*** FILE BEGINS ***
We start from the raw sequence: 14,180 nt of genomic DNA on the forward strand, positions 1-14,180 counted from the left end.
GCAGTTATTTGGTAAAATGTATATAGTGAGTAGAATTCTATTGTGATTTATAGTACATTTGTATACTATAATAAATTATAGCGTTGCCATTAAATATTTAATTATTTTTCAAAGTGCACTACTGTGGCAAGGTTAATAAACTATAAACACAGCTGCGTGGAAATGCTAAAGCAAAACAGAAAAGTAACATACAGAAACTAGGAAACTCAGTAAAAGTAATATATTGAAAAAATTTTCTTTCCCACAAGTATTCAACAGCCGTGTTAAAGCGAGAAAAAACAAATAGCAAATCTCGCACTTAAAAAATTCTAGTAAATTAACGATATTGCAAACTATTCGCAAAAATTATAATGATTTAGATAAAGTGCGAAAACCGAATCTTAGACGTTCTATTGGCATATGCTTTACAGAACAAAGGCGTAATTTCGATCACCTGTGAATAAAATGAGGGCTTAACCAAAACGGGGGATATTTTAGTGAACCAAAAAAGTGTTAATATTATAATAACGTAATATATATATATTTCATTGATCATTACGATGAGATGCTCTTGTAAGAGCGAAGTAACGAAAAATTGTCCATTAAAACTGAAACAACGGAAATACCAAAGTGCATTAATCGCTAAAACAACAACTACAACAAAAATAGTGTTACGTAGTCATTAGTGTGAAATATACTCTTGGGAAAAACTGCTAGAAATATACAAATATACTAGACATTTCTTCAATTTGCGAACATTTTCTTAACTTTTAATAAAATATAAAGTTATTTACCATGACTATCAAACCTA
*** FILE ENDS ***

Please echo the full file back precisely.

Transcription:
We start from the raw sequence: 14,180 nt of genomic DNA on the forward strand, positions 1-14,180 counted from the left end.
GCAGTTATTTGGTAAAATGTATATAGTGAGTAGAATTCTATTGTGATTTATAGTACATTTGTATACTATAATAAATTATAGCGTTGCCATTAAATATTTAATTATTTTTCAAAGTGCACTACTGTGGCAAGGTTAATAAACTATAAACACAGCTGCGTGGAAATGCTAAAGCAAAACAGAAAAGTAACATACAGAAACTAGGAAACTCAGTAAAAGTAATATATTGAAAAAATTTTCTTTCCCACAAGTATTCAACAGCCGTGTTAAAGCGAGAAAAAACAAATAGCAAATCTCGCACTTAAAAAATTCTAGTAAATTAACGATATTGCAAACTATTCGCAAAAATTATAATGATTTAGATAAAGTGCGAAAACCGAATCTTAGACGTTCTATTGGCATATGCTTTACAGAACAAAGGCGTAATTTCGATCACCTGTGAATAAAATGAGGGCTTAACCAAAACGGGGGATATTTTAGTGAACCAAAAAAGTGTTAATATTATAATAACGTAATATATATATATTTCATTGATCATTACGATGAGATGCTCTTGTAAGAGCGAAGTAACGAAAAATTGTCCATTAAAACTGAAACAACGGAAATACCAAAGTGCATTAATCGCTAAAACAACAACTACAACAAAAATAGTGTTACGTAGTCATTAGTGTGAAATATACTCTTGGGAAAAACTGCTAGAAATATACAAATATACTAGACATTTCTTCAATTTGCGAACATTTTCTTAACTTTTAATAAAATATAAAGTTATTTACCATGACTATCAAACCTA